It is rare that high school students get the opportunity to work on a real research project in a state-of-the-art microbiology laboratory alongside faculty and graduate students at a premiere research university. But that’s exactly what 14 Austin students had the chance to do in July.
The students are part of the Division of Diversity and Community Engagement’s UT Outreach-Austin, one of five outreach centers that assist high-achieving students who attend underserved high schools. Through a National Science Foundation Career Award grant, Dr. Chris Sullivan, assistant professor in Molecular Genetics and Microbiology at The University of Texas at Austin, has hosted UT Outreach-Austin students the last three years for a two-week summer research seminar.
Dr. Chris Sullivan, assistant professor in Molecular Genetics and Microbiology, has conducted internships with UT Outreach-Austin students for the past three summers.
Sullivan’s high school internship program, the Virology Research Project, engages high school students in hands-on research activities to strengthen their skills and knowledge in the laboratory and pique their interest in science as a major and a career.
“Minimally, their participation will give them a taste of how fun science can be, and even if they don’t end up in a scientific profession, the interaction with some of UT’s brightest undergrads and faculty, should be of value a few years down the road when deciding on a college,” explained Sullivan.
As members of Sullivan’s research team, this year the high school students get to do real-world research on molecular biology, evolution and viruses. Using the university’s biomedical engineering lab, the young researchers collect and analyze fruit flies taken from around the Austin area to identify novel viruses, helping Sullivan with the larger goal of exploring how human viruses cause cancer. The goal is to build a model of human viral disease in this well-characterized laboratory model organism, thereby leading to new insights into the mechanisms of human viral diseases, particularly cancer.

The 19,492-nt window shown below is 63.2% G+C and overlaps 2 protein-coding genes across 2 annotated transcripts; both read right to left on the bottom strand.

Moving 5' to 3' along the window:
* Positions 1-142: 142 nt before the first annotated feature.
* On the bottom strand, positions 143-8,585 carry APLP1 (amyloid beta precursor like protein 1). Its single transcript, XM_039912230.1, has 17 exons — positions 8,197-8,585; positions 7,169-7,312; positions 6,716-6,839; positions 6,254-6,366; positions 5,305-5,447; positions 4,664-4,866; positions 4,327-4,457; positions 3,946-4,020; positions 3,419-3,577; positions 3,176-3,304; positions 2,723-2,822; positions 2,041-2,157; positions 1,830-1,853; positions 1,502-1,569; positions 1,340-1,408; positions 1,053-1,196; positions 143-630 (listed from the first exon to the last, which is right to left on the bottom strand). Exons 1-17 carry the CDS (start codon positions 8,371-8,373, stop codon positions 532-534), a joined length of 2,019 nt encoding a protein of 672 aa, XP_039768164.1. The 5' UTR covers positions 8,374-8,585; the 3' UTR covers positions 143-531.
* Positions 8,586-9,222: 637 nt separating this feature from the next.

UT Outreach-Austin students get the chance to learn from graduate students in microbiology as well as top faculty members.
The students also have the opportunity to rub elbows with premiere faculty members. This year Dr. Andrew Ellington, Wilson M. and Kathryn Fraser Research Professor in Biochemistry, and Dr. Brent Iverson, department chair and University Distinguished Teaching Professor in the Department of Chemistry and Biochemistry, made presentations.
Patrick Patterson, executive director of UT Outreach-Austin, couldn’t agree more. “Collaborations like the virology program with Dr. Sullivan are extremely motivating because they place our students in direct contact with the college environment in a classroom or lab setting,” he said.
But the students gain more than real-life experience in a scientific research lab. “They also find out that professors and graduate students are approachable and that the learning environment in college is fun,” said Sullivan.
This is extremely important for youth from groups historically underrepresented on college campuses, Patterson pointed out, because they often don’t consider themselves to be strong applicants to major research universities like The University of Texas at Austin. Programs like UT Outreach are vital for bringing students into a safe, fun research setting where they can test the waters, and find that their potential is unlimited.
“The positive environment created by the professor instills the confidence in our students that they truly belong in a highly rigorous, stimulating academic space,” said Patterson.
Students also have the opportunity to make presentations about their work in the lab to other students and parents.